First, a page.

At the time, the pick was seen as somewhat of an enigma. Despite being a heavily recruited prospect, Teague had by and large a very average freshman season at Kentucky playing alongside fellow stud first-years Anthony Davis and Michael Kidd-Gilchrist. Still, the physical tools were tantalizing–with his ridiculous speed and ball handling skills, many envisioned Teague carving out a similar NBA role to that of his brother Jeff, who was blossoming as the starting point guard of the Atlanta Hawks. Sure, there were concerns about his jump shot, basketball IQ, and NBA readiness, but he was only 19 years old. He had plenty of time to develop under the tutelage of Rose, and if God forbid Rose was unable to return to form, he could possibly be groomed into the Bulls’ starting point guard of the future.

How bad could it be?

As luck would have it–really damn bad. To say Teague was an abomination of an NBA player would be an insult to abominations everywhere. He wasn’t just bad, he was miserable. The guard from Kentucky rarely saw minutes his rookie year in the absence of Rose behind Kirk Hinrich and Nate Robinson. When he did get minutes, his wire thin frame rendered his blazing speed virtually useless, as he found himself unable to finish at the rim with contact. This wouldn’t be the absolute worst thing in the world, except for the fact that he was also unable to finish at the rim without contact. His court vision was spotty, his three-point shot was in disrepair, and worst of all–he looked completely unsure of himself every time he took the court, which failed to improve with time. 

There were flashes, yes; I vividly remember a mid-December home game against the Brooklyn Nets in which Teague hit a couple of shots and ran a couple successful fast breaks down the stretch, as Bulls color commentator Stacey King gleefully remarked we were “watching him grow up before our eyes.” Alas, he only received minutes the rest of the season out of necessity, and by the year’s end he measured out poorly in almost every metric. In 48 games, he had a pathetic TS% of 41.2%, VORP of -0.5, BPM of -7.3…. just nothing good going on there. The Bulls exercised his 3rd year team option with the enthusiasm of someone cutting a wire to disarm a bomb, and hoped for improvement somewhere.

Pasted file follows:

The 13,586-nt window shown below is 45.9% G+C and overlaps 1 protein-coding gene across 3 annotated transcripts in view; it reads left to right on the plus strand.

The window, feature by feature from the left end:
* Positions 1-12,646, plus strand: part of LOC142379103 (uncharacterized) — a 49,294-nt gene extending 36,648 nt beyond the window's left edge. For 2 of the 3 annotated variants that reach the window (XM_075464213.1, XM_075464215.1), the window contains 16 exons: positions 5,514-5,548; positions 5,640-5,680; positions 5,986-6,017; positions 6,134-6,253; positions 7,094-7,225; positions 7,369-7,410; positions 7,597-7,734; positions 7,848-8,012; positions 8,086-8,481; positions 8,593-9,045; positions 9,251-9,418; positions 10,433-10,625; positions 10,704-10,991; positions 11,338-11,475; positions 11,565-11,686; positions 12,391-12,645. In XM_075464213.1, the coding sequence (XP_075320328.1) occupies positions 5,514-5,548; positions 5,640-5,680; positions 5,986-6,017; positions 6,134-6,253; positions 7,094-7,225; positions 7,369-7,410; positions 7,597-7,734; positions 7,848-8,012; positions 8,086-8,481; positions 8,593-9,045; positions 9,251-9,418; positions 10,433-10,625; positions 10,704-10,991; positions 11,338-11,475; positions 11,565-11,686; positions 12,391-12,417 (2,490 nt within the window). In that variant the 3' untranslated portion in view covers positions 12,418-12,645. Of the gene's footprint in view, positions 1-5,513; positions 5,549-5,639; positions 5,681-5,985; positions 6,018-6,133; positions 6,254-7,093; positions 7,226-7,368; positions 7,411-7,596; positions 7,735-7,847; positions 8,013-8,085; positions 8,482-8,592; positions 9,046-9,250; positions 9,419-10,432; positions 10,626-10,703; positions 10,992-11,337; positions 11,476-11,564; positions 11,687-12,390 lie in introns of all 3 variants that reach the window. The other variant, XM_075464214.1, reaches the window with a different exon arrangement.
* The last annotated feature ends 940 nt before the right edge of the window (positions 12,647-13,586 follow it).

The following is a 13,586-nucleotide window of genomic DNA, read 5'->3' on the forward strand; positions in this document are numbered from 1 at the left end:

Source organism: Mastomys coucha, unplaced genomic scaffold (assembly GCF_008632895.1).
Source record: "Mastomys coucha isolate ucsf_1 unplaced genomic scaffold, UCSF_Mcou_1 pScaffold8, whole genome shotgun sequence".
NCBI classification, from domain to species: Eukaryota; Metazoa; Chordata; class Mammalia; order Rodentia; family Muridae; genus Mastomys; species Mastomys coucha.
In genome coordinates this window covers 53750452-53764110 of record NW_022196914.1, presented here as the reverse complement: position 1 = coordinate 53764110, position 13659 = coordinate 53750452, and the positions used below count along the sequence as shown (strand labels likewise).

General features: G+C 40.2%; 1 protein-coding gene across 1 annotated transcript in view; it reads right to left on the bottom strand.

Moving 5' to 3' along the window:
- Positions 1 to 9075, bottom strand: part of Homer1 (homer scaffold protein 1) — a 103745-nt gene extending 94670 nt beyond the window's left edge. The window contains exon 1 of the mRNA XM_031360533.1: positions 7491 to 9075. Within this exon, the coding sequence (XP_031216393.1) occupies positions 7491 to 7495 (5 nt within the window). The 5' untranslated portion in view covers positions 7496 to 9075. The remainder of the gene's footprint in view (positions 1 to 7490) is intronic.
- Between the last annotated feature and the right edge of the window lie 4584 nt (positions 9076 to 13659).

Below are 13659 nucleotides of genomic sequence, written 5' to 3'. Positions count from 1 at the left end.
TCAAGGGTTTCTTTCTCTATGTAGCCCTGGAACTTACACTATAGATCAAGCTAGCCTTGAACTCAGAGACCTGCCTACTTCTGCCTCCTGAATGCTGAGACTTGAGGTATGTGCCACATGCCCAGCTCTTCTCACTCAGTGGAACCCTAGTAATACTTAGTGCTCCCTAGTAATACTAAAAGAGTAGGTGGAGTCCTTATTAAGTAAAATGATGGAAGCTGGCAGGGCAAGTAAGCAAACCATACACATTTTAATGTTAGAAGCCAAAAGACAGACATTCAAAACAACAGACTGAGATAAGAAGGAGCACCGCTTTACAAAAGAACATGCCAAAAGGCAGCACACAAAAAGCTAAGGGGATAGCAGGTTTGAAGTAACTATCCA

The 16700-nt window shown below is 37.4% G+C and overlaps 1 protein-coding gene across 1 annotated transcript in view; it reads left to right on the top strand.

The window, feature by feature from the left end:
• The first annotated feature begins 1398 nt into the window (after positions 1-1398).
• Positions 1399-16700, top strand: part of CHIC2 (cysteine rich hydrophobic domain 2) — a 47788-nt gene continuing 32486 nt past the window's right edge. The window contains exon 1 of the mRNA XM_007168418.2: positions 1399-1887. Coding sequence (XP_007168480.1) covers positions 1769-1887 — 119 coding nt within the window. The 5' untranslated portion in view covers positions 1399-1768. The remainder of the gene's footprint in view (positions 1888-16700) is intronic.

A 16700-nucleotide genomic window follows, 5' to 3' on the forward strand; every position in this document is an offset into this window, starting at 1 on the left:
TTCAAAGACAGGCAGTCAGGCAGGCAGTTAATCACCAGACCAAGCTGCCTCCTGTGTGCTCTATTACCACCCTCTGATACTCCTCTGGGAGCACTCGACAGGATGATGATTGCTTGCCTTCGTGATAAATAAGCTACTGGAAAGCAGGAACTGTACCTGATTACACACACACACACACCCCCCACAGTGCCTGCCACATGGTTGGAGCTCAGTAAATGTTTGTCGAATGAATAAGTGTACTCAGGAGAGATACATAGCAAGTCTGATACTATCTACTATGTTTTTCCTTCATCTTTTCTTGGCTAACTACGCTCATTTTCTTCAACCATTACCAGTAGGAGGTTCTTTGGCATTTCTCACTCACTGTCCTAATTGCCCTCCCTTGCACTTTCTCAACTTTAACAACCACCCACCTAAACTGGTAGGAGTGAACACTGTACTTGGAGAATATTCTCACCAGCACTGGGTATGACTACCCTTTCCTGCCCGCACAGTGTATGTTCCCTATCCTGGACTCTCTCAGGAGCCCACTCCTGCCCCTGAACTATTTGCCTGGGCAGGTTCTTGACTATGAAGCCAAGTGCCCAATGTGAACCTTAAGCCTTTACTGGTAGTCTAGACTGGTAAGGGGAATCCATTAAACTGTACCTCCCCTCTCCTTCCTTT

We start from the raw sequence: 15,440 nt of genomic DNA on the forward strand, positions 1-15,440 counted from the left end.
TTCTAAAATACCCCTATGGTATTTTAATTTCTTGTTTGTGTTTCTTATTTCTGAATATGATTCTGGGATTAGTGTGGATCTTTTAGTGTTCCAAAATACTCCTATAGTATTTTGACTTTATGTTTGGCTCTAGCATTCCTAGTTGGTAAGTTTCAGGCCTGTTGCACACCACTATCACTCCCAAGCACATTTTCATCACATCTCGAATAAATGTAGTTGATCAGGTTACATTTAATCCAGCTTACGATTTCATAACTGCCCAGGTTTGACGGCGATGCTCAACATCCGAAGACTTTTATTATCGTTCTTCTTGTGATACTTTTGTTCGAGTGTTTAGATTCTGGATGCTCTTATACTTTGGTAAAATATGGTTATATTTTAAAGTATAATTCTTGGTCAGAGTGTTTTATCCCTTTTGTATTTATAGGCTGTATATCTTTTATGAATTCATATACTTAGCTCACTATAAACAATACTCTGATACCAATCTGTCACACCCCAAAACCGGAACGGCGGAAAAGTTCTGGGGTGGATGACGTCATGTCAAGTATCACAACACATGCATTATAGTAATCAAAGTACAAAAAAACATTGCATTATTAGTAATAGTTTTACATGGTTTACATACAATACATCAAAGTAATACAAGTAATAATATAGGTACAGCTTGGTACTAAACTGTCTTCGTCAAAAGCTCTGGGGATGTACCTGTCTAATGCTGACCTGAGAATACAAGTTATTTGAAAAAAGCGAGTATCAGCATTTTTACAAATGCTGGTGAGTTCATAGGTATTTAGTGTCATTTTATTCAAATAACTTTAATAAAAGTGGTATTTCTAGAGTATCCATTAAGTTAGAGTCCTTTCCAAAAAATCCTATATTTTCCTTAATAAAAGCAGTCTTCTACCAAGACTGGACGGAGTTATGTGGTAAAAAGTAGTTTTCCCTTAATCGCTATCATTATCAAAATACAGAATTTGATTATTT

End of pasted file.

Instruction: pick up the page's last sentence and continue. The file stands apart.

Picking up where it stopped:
They didn’t get it. After Rose went down a second time just 10 games into the year, Teague had the opportunity to step into the backup point guard role and show what he had learned over the summer (nothing, evidently). In 45 minutes in the first three games after Rose’s injury, Teague went 0-for-11 from the field, dished out just three assists, and failed to score. He made numerous trips to and from the D-League after being displaced by the ancient NBA veteran point guard Mike James, but failed to stand out there either. His already abysmal stats dropped across the board, and his first 80 minutes of the season saw him post an impossibly bad -7.85 PER. In January of 2014, the Bulls decided they had seen enough and shipped the beleaguered young guard off to Brooklyn for Georgian forward Tornike Shengelia, who played garbage time minutes in 9 games before being waived. 

Hindsight is 20/20, and the Teague pick did kinda make sense at the time if you squint hard enough. There is an angle that makes the Bulls’ drafting job look less than flattering; the Draymond angle. While much of the talent taken in the late first and early second rounds of the 2012 draft underwhelmed, then-head coach Tom Thibodeau and lead assistant Ron Adams reportedly lobbied for the Bulls to take tweener forward Draymond Green, who went to the Golden State Warriors 6 picks later. 

In tried-and-true GarPax fashion, Adams was fired for dissenting and the Bulls FO bragged through the media about how much of a steal they got with the Teague pick.

 Green went on to become the lynchpin of the Warriors’ elite defense, helping them both win the NBA championship in 2015 and win an NBA record 73 games in the 2015-16 season (after which they famously blew a 3-1 lead in the NBA finals, which is beside the point). Of course, it was just the cherry on top that Adams also had signed on with the Warriors as an assistant coach. Whoops.

The Bulls receive a D- (on a good day) from me for the 2012 draft. Surely, better times are ahead, right?


Matt Kerner

Part Two will be released 1/9/16



Leave a comment
  • I get chest pains reminiscing about these dreadful draft picks. And as I remember it, the Bulls never talked or gave a tryout to Teague when they drafted him.

  • I enjoyed reading this its a great recap Matt!

  • In reply to Chad:

    Sorry meant Drew!

  • In reply to Chad:

    Nevermind you all did different sections! It was great.

  • Great job Guys!!!